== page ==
Women X Film Festival: ‘Antonio’, ‘Asphyxiate’, and ‘ill, actually’

The Women X Film Festival finally went down this weekend after months of anticipation and, personally, I had a great time. Held entirely online, the festival was contained within a welcoming pink and white website with an easy-to-navigate interface. I particularly appreciated the separation of films into distinct thematic categories such as “Unconventional Connections” and “Redefining Belonging,” as well as the Calm Creative Space tab that took you to various mental health resources. The lineup spanned a wide variety of films and panels that were all absolutely wonderful, but one critic can only talk about so much. Though these three films represent only a sample of what was found at Women X, a full lineup can be found on Letterboxd.

Antonio 

Director: Alison Still

Award Nominations: Best Drama, Best Director, Best Writing, Best Editing, Best Sound, Best Performance (Lewis McGowan), Best Production Design

Category: Unconventional Connections

Rianne Pictures

By far my favorite film at the festival this year is Antonio, a drama about an Italian family who moves to Scotland in the 1970s. Their young son, Antonio, loves football but faces opposition when he attempts to play with the other boys in their small housing development. Prejudice against the foreign family permeates the complex, causing Antonio to feel left out and lonely. Fortunately, a girl named Sarah wants to be his friend, even if her father disapproves.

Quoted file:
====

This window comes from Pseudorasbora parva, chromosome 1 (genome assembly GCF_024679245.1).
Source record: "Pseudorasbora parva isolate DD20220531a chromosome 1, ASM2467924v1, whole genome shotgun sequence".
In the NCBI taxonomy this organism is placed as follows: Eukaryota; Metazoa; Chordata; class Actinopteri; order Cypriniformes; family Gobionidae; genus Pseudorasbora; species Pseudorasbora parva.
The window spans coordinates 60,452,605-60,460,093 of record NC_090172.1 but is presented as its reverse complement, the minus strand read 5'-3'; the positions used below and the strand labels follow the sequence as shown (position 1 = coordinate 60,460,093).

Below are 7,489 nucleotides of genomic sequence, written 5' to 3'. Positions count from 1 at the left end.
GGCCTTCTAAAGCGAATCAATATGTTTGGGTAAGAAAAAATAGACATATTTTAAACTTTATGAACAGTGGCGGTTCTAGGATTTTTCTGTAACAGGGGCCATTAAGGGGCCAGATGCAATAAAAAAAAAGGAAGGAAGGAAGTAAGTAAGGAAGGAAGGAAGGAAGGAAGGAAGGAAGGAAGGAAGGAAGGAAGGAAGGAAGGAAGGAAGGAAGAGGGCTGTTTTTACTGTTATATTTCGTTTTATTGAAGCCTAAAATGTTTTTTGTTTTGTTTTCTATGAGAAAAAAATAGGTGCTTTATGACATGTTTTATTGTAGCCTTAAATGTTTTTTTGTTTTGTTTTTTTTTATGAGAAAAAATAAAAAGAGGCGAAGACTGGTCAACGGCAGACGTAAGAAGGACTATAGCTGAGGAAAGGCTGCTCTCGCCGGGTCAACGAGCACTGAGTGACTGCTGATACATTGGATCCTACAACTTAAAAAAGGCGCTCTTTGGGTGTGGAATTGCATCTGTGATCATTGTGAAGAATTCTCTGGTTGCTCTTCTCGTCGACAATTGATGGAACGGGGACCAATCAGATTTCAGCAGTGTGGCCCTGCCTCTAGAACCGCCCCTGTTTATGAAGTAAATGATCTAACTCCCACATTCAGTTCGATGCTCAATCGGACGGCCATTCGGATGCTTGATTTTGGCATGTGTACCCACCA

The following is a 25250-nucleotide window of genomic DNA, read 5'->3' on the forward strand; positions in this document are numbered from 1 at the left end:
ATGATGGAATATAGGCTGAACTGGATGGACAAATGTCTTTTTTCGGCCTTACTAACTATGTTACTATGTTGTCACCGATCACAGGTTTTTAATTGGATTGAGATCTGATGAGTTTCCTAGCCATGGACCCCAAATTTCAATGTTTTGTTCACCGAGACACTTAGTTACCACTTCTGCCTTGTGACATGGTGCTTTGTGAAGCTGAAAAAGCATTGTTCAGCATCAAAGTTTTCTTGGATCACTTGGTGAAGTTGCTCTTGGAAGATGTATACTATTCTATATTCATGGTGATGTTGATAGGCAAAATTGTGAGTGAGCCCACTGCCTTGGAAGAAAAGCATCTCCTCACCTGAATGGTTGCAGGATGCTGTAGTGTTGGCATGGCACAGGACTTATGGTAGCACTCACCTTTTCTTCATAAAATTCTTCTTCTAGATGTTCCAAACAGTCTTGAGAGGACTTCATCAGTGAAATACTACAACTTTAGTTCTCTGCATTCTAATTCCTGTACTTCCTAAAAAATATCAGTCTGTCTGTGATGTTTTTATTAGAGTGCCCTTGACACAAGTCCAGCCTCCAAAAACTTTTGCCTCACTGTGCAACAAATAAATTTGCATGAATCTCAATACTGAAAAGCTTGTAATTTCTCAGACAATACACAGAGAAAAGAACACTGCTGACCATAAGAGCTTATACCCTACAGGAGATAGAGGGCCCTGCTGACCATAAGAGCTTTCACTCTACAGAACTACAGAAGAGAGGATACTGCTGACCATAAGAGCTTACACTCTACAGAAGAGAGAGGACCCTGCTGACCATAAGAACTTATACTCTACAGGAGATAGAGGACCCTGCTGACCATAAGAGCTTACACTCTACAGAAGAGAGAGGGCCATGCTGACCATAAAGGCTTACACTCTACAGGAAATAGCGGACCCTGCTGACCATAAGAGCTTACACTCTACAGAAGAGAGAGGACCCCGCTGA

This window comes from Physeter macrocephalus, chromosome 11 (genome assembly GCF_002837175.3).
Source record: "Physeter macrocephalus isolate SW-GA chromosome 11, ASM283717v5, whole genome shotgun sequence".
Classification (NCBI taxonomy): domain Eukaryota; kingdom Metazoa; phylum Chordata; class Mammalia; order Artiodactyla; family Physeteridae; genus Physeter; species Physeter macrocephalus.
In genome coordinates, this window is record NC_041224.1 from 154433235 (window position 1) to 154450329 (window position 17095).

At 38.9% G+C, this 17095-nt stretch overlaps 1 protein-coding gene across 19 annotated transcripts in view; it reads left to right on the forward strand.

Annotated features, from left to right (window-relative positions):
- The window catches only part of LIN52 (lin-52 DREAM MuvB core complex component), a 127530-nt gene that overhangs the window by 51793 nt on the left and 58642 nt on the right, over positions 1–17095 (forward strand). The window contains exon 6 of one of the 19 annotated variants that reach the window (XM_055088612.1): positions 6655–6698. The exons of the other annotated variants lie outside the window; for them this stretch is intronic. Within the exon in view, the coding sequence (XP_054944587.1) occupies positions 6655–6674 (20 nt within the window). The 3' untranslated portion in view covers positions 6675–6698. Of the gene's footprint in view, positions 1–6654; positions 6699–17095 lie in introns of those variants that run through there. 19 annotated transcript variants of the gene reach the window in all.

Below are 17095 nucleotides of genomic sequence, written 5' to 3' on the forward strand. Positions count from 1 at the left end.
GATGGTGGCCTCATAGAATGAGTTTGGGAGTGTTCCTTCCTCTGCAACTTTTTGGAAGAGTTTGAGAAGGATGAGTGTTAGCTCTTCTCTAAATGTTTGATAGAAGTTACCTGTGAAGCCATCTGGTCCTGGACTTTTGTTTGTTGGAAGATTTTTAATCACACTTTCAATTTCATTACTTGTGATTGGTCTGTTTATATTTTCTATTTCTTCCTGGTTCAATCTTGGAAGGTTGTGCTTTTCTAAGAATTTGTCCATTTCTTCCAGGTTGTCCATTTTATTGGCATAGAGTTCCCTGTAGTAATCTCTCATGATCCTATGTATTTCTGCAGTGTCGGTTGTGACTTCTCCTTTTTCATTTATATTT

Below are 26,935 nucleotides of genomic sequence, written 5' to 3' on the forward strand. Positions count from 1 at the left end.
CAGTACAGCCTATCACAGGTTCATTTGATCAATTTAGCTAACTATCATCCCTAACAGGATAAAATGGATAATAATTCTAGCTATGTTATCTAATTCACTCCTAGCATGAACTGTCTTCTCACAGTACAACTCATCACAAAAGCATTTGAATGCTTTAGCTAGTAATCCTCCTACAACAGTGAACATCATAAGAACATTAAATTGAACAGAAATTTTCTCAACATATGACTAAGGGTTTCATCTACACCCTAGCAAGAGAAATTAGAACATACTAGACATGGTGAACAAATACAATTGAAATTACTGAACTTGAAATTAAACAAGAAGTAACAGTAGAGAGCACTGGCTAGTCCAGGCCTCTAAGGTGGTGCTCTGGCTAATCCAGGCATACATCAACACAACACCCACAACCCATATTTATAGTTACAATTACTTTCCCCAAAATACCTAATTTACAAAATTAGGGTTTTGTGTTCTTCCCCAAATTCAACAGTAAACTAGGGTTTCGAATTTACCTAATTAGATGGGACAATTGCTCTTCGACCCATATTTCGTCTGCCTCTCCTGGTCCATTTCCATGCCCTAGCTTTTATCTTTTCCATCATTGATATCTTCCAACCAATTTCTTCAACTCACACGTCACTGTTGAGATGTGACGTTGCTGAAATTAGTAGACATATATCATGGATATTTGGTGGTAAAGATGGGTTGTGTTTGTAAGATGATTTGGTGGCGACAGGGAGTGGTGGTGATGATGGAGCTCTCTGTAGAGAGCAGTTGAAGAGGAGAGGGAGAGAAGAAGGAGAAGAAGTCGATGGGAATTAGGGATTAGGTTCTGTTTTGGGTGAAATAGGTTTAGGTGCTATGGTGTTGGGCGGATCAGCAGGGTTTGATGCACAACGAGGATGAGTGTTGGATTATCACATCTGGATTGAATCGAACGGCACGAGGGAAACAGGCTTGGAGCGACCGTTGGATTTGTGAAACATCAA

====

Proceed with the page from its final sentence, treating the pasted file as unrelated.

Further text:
Though a shared passion for sport is a frequent vehicle for stories about overcoming prejudice, Antonio manages to be compelling on its own terms. By showing xenophobia in action toward a group seldom recognized as marginalized in the UK, the film draws attention to the struggles faced by non-English speaking European immigrants as they attempt to integrate into their new community. Buoyed by a sweet breakout performance from Lewis McGowan as Antonio, this isn’t a story focused on violence or hatred but on the things that have the power to connect us. Yes, the neighbors of Antonio and his family show them unkindness and Antonio’s father gets into a fight, but the children are eventually able to see past their differences and enjoy playing together. This focus on the curiosity of children, their ability to shake off the bitterness of their parents and befriend someone they’ve been told not to, is what makes Antonio unique. 

Impressively, the film makes strong use of its period setting. The costume and production design is all impeccably 70s, from the peeling orange-patterned wallpaper of Antonio’s home to the pinafores worn by Sarah and her friends, nothing is out of place. Shot on film, the grain of the image works in favor of the period. Even the font chosen for the title is reminiscent of records of the era. This isn’t a mood piece, but it manages to capture the aesthetic appeal of the 70s with ease. 

Antonio has a lot to offer, be it the strong lead performance, the production design, or the heartwarming story at its center. Though quieter than many of the films at Women X, it left a big impression on me. I’m looking forward to checking out more from Alison Still in the future. 

Asphyxiate

Director: Nicole Pott

Award Nominations: Best Drama, Best Director, Best Performance (Michaela Longden)

Category: Selfhood Stories

Rianne Pictures

The complete breakdown of a once-promising relationship flashes before our eyes in Asphyxiate, the first short co-written by lead actress Michaela Longden and director Nicole Pott. Longden descends into the dark vastness of her bath, taking us with her as she considers her union with an unnamed boyfriend (Anthony Quinlan, of Hollyoaks fame). It quickly becomes clear that this is a film that explores the depths of abuse; as the couple has sex, Longden hyperventilates as she seemingly relives a previous sexual trauma.